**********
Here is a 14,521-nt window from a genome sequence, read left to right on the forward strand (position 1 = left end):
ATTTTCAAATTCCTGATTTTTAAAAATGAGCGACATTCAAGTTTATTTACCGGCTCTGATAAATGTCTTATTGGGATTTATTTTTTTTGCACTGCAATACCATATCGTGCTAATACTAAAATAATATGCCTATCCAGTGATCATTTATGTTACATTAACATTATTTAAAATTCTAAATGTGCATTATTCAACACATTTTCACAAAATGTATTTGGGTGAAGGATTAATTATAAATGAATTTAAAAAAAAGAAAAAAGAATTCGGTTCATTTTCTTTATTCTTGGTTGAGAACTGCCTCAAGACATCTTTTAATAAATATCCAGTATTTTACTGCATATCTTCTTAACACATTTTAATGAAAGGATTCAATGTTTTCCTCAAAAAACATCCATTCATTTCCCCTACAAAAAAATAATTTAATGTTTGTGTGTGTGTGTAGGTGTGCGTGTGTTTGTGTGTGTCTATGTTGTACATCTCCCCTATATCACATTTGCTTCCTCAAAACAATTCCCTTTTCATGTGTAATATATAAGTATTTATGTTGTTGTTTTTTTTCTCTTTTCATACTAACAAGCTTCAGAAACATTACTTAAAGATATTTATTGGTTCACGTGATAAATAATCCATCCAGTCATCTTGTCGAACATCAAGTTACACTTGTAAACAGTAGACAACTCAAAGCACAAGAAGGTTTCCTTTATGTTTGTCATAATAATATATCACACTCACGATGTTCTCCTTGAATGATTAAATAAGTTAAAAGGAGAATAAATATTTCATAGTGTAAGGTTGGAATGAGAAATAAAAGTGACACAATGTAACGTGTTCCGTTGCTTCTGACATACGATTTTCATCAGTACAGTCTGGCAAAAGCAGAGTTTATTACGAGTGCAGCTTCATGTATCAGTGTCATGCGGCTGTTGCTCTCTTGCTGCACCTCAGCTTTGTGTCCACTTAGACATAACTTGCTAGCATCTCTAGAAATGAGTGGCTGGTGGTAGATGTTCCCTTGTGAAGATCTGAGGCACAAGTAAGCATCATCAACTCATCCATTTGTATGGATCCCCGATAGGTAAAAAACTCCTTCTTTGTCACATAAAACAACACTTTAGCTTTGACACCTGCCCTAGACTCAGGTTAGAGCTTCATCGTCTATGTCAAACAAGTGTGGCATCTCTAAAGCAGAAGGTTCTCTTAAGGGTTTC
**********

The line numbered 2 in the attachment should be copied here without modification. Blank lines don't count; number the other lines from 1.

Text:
ATTTTCAAATTCCTGATTTTTAAAAATGAGCGACATTCAAGTTTATTTACCGGCTCTGATAAATGTCTTATTGGGATTTATTTTTTTTGCACTGCAATACCATATCGTGCTAATACTAAAATAATATGCCTATCCAGTGATCATTTATGTTACATTAACATTATTTAAAATTCTAAATGTGCATTATTCAACACATTTTCACAAAATGTATTTGGGTGAAGGATTAATTATAAATGAATTTAAAAAAAAGAAAAAAGAATTCGGTTCATTTTCTTTATTCTTGGTTGAGAACTGCCTCAAGACATCTTTTAATAAATATCCAGTATTTTACTGCATATCTTCTTAACACATTTTAATGAAAGGATTCAATGTTTTCCTCAAAAAACATCCATTCATTTCCCCTACAAAAAAATAATTTAATGTTTGTGTGTGTGTGTAGGTGTGCGTGTGTTTGTGTGTGTCTATGTTGTACATCTCCCCTATATCACATTTGCTTCCTCAAAACAATTCCCTTTTCATGTGTAATATATAAGTATTTATGTTGTTGTTTTTTTTCTCTTTTCATACTAACAAGCTTCAGAAACATTACTTAAAGATATTTATTGGTTCACGTGATAAATAATCCATCCAGTCATCTTGTCGAACATCAAGTTACACTTGTAAACAGTAGACAACTCAAAGCACAAGAAGGTTTCCTTTATGTTTGTCATAATAATATATCACACTCACGATGTTCTCCTTGAATGATTAAATAAGTTAAAAGGAGAATAAATATTTCATAGTGTAAGGTTGGAATGAGAAATAAAAGTGACACAATGTAACGTGTTCCGTTGCTTCTGACATACGATTTTCATCAGTACAGTCTGGCAAAAGCAGAGTTTATTACGAGTGCAGCTTCATGTATCAGTGTCATGCGGCTGTTGCTCTCTTGCTGCACCTCAGCTTTGTGTCCACTTAGACATAACTTGCTAGCATCTCTAGAAATGAGTGGCTGGTGGTAGATGTTCCCTTGTGAAGATCTGAGGCACAAGTAAGCATCATCAACTCATCCATTTGTATGGATCCCCGATAGGTAAAAAACTCCTTCTTTGTCACATAAAACAACACTTTAGCTTTGACACCTGCCCTAGACTCAGGTTAGAGCTTCATCGTCTATGTCAAACAAGTGTGGCATCTCTAAAGCAGAAGGTTCTCTTAAGGGTTTC